Johnson and Barnier clash over EU/UK fishing rights

Brexit campaigners outside Parliament befor the general election

TORY PM Johnson clashed yesterday with the EU’s Barnier over the thorny issue of Europeans fishing in UK waters and vice-versa.

Speaking in Greenwich, Johnson said: ‘We are ready to consider an agreement on fisheries, but it must reflect the fact that the UK will be an independent coastal state. At the end of this year 2020, controlling our own waters and under such an agreement there will be annual negotiations with the EU using the latest scientific data, ensuring that British fishing grounds are first and foremost for British boats.’

Earlier at a press conference in Brussels, Michel Barnier, the European Commission’s chief negotiator with the UK over Brexit, warned the UK cannot expect ‘business as usual’ as it leaves the bloc.

Barnier told Johnson that the UK would ‘no longer be able to benefit from the rights and economic advantages’ of its time as a member state, as he unveiled the union’s draft negotiating stance for the coming talks.

He said: ‘Our free trade agreement must include an agreement on fisheries. This agreement should provide for continued, reciprocal access to markets and to waters with stable quota shares.’

Johnson reiterated his position that if a trade deal with the EU cannot be reached by December 31st 2020, that would be it, and Britain would proceed to make deals with countries around the world.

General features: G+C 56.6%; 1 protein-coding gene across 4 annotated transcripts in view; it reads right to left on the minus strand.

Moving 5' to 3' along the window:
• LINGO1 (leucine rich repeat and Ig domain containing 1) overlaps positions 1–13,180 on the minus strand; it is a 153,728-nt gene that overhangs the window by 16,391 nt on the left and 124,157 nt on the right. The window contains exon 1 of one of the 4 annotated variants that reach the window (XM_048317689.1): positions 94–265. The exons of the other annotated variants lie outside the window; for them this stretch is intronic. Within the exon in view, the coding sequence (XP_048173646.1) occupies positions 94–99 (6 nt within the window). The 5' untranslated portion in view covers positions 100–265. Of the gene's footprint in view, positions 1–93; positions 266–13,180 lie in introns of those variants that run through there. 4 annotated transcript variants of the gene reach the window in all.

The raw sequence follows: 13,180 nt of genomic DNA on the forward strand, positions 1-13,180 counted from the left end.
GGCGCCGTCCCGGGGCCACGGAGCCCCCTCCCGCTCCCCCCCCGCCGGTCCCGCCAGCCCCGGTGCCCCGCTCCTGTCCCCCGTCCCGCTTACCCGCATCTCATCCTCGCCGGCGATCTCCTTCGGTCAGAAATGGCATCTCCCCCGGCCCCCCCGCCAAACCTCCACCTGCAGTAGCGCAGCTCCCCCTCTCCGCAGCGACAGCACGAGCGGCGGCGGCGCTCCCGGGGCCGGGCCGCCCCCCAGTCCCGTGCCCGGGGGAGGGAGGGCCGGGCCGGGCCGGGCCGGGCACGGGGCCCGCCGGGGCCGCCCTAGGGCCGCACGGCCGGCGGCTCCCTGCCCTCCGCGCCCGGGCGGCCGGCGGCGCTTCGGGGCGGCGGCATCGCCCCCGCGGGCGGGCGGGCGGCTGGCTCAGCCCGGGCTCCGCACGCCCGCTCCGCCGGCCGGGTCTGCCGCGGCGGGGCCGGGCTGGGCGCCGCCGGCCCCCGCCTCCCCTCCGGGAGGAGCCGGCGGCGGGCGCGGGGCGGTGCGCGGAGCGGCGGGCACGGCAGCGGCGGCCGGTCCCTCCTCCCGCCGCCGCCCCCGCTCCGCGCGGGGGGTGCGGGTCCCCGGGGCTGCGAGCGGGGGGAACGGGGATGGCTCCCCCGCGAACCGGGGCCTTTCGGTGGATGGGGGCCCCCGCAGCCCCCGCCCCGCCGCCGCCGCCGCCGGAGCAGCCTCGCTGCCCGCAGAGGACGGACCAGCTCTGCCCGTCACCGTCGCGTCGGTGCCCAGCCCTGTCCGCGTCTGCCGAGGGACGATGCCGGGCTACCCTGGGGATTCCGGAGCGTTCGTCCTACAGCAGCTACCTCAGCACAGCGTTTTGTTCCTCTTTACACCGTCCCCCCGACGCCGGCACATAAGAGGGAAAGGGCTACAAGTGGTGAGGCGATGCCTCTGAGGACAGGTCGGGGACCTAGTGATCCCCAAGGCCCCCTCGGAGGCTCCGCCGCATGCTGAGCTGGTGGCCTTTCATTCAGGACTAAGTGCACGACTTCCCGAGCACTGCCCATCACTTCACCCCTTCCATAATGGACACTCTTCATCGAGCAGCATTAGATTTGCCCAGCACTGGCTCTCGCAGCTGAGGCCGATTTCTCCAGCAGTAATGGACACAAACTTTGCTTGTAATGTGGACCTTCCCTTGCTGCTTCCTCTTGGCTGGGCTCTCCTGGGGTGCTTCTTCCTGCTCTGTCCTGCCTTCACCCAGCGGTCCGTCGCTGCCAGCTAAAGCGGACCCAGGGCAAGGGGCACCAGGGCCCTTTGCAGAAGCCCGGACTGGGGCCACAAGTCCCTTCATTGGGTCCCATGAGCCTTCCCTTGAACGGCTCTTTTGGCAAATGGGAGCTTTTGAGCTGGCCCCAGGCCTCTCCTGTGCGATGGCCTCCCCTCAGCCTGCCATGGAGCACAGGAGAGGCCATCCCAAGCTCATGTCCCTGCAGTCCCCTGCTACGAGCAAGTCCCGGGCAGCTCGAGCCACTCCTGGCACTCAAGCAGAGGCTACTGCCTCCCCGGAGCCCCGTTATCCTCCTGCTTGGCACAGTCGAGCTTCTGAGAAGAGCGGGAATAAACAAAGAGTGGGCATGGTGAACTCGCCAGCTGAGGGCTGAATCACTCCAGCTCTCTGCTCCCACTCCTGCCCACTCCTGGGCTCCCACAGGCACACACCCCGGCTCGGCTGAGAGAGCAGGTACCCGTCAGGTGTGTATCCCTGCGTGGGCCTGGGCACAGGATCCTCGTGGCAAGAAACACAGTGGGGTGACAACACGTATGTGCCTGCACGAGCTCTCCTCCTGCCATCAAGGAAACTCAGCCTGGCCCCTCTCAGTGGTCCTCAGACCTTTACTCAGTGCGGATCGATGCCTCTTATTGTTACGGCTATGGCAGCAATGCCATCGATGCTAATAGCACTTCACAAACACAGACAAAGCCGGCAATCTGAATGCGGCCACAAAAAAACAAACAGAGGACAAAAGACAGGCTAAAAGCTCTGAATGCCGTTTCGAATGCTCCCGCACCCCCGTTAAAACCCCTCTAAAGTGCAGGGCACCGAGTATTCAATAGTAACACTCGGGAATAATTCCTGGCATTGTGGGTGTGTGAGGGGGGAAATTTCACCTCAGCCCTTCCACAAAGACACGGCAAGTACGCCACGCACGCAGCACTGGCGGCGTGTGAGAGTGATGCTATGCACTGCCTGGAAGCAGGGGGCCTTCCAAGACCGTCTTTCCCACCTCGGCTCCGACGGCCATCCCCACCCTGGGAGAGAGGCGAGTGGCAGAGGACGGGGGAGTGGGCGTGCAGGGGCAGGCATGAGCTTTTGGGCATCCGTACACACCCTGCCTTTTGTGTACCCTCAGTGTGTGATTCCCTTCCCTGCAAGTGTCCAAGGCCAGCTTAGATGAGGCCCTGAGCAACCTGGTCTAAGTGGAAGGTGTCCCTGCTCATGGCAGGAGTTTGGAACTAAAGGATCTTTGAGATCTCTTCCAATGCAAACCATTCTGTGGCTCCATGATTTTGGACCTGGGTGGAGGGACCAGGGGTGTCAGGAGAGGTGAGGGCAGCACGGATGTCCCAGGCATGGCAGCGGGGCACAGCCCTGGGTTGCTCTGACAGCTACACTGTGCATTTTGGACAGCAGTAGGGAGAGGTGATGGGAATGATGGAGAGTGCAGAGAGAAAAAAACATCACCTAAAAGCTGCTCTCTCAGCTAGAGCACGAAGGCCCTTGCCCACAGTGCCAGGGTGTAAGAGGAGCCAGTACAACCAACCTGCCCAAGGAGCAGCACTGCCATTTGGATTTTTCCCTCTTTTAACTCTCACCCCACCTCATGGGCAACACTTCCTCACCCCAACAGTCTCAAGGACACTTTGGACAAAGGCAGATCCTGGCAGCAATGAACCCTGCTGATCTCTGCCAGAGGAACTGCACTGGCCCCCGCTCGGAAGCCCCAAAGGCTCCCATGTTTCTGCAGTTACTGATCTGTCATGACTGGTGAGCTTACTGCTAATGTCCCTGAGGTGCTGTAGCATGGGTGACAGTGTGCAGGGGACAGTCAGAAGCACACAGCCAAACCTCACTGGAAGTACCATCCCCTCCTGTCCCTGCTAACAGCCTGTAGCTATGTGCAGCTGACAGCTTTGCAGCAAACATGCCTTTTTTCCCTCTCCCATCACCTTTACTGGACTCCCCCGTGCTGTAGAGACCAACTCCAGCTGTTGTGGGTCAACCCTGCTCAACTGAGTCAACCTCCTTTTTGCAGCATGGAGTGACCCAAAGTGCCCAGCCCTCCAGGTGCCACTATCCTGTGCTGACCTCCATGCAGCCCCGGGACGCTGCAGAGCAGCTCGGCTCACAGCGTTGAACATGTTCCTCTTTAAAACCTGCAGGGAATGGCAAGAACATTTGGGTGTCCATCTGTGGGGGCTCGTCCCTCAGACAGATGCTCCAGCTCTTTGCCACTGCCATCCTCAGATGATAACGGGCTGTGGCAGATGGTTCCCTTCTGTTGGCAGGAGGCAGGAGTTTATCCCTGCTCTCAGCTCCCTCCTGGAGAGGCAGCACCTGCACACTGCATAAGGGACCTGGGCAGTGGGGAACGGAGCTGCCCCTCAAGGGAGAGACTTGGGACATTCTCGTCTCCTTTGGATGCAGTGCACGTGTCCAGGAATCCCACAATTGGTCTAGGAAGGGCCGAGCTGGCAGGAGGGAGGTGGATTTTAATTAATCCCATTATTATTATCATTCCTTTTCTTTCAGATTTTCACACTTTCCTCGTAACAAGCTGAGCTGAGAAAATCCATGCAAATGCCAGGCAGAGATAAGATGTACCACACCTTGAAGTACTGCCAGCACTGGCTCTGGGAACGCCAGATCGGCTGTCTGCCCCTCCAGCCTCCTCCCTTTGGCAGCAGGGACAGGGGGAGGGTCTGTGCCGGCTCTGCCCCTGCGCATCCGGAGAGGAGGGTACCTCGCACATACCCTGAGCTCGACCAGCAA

He said: ‘Here is the question: Are we going to insist the EU do everything that we do at the price of free trade? Are we? of course not.

‘There is no need for a free trade agreement to involve accepting EU rules on competition policies and subsidies, social protection, the environment, or anything similar, any more than the EU should be obliged to accept UK rules.’

Later in his speech he said: ‘We made a choice, we want a comprehensive free trade agreement similar to Canada’s but in the unlikely event that we do not succeed, then our trade will have to be based on our existing Withdrawal Agreement with the EU.’

Johnson sought to insist: ‘Let’s be clear the choice is not emphatically deal or no deal.

‘We have a deal, we have done it, it did turn out as I correctly prophesied, “oven ready”.

‘The question is whether we agree a trading relationship with the EU comparable to Canada’s or more like Australia’s.

‘And I have no doubt that in either case, the UK will prosper mightily.’

Meanwhile, Brexit day has meant that there is no access to British waters for EU fishermen.

French fishing boats now need a permit for Channel waters. The London Fisheries Convention, which gave French vessels access, came to an end last Friday. France’s government retaliated by branding the new rules ‘disrespectful’.